Banks are getting on board too, with initiatives like Zelle . This digital payments network is owned by some of the largest banks. Zelle lets users transfer funds directly into bank accounts. Private tech giants like Samsung, Apple, and Google, are already paving the way with their very own digital wallets, such as Samsung Pay, Google Pay, Apple Pay, Amazon Pay, alongside many other similar digital wallet provider. These models let consumers interact with a massive list of merchants. Even retailers and consumer brands like Starbucks and Walmart are getting in on the action, with their very own digital wallet app designed to cater to their customers.

The Future Lies In Asia

You’ve probably already heard about the massive integration of cashless payment that’s taken place in China. Nationwide, consumers, merchants, banks, and institutions can be found implementing e-wallets and cashless payment systems to cater to a demand for paperless and more seamless mobile payments. WeChat Pay and Apple Wallet have emerged as the leading digital wallet providers in China, and it is used by a large majority of the population.

However, there is yet another region that’s stepping up its digital wallet payment game; Southeast Asia. When it comes to embracing the mobile economy, it has already outpaced China. This trend has been driven mostly by the rapid adoption of digital wallets.

From FinTech firms and startups to banks, telecommunications companies, and even consumers themselves, there are so many players behind this growing movement. E-wallets are being equipped with so much more power than before, and other concepts like the robo-advisor, insurtech, micro-loans, and digital remittance are all being integrated with the smartphone. Cross-border e-money usage can lure in adoption among travelers, provided the exchange rate is favourable and the wallet size limit (the limit on the amount that can be deposited into an e-wallet) is set relatively higher (in the range of USD 5,000).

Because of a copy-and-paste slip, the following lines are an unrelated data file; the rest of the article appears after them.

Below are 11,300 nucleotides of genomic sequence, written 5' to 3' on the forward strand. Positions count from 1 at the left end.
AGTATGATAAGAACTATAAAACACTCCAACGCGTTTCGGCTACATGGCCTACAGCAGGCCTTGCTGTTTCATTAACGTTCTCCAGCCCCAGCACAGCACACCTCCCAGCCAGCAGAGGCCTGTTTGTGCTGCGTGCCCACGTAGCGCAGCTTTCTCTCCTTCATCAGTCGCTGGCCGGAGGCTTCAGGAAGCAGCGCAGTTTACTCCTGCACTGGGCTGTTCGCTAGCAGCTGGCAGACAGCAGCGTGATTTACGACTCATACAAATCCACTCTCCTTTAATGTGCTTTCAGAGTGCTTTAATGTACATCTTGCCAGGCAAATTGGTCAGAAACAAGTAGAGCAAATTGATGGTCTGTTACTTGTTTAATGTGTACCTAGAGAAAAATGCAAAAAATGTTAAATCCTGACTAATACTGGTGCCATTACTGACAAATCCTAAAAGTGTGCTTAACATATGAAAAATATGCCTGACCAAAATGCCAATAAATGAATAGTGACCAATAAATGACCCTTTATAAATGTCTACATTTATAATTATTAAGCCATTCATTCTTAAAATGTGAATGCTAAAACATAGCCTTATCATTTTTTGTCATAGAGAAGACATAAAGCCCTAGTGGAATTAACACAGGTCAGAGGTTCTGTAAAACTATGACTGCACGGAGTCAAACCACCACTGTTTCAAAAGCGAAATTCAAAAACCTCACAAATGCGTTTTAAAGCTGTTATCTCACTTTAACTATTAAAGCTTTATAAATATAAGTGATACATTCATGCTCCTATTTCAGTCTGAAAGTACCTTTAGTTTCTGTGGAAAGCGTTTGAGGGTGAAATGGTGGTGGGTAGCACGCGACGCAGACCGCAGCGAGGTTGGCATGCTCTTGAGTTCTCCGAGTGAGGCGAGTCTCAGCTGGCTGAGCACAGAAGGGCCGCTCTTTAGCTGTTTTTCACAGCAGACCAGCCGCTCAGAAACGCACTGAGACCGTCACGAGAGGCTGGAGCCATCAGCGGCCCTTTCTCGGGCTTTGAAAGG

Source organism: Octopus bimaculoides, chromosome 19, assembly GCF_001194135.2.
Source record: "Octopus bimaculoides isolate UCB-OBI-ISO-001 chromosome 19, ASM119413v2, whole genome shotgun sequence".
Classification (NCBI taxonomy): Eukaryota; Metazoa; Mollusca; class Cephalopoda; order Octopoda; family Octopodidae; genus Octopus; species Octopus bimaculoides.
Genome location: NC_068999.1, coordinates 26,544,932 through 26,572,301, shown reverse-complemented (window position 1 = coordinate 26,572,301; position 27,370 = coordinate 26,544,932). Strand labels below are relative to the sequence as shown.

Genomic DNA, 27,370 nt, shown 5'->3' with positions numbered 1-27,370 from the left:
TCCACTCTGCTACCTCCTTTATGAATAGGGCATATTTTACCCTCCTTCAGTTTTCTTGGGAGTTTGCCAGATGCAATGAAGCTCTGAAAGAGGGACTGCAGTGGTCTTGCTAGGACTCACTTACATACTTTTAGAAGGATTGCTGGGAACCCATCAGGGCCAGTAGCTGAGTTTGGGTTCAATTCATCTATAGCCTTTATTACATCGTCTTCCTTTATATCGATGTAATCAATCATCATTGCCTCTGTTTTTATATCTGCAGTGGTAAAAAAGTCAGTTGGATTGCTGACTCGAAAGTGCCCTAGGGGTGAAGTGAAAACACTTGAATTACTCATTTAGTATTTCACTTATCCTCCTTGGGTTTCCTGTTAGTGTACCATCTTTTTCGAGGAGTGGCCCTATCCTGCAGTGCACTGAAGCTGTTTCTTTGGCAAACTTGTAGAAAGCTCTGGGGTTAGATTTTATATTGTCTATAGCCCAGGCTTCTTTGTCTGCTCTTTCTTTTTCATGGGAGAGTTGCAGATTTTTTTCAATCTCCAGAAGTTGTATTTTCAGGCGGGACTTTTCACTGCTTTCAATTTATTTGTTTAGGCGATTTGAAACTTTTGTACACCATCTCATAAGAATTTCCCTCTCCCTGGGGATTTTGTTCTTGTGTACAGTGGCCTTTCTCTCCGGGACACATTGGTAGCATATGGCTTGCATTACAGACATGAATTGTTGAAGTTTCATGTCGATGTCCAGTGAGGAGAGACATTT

Collaboration Is Inevitable

In order to truly witness a huge transition going forward (from cash usage to mobile payments), e-wallets should collaborate and form partnerships with the traditional banking infrastructure. Existing service providers aren’t out of the game yet, and they bring the opportunity for e-wallets to extend their capabilities. Mobile wallet features could lean towards cross-border remittances and foreign exchange. A truly borderless payment shift could happen in the near future. However, these players should be willing to work together. One great example of collaboration can be found in the partnership between Valyou and Mutual Trust Bank (MTB).

This collaboration offers a first-of-its-kind wallet-to-wallet remittance integration that lets migrant workers in Malaysia transfer money directly to bKash accounts in Bangladesh through an innovative Valyou Mobile Wallet app. The true power of digital transaction via e-wallets can be unleashed by enabling a society that’s highly connected. Simple transactions like buying a coffee should have sophisticated networks of service providers and optimised components working seamlessly and in an instantaneous fashion.

Unanswered Questions?

Even now, there are still plenty of questions about the digital wallet revolution that haven’t been answered as of yet. For instance, an aspect of digital payments and e-wallets that often gets overlooked can be found in the beneficiary side of things. Questions like; “what happens to the money in an e-wallet if a next-of-kin beneficiary is not nominated, or if they are unaware of the deceased’s e-wallet?”

There’s no simple answer to questions like this, seeing that digital assets often come in a wide range of forms. With regard to cryptocurrencies like Bitcoin, beneficiary processes can be tricky in the event of sudden death because cryptocurrencies are highly secure and encrypted by their nature. On the other hand, online bank accounts may be slightly easier to deal with depending on the service provider and the security measures put in place.

This goes to show that as far as we’ve gotten with digital payments, there is still a lot of work to be done.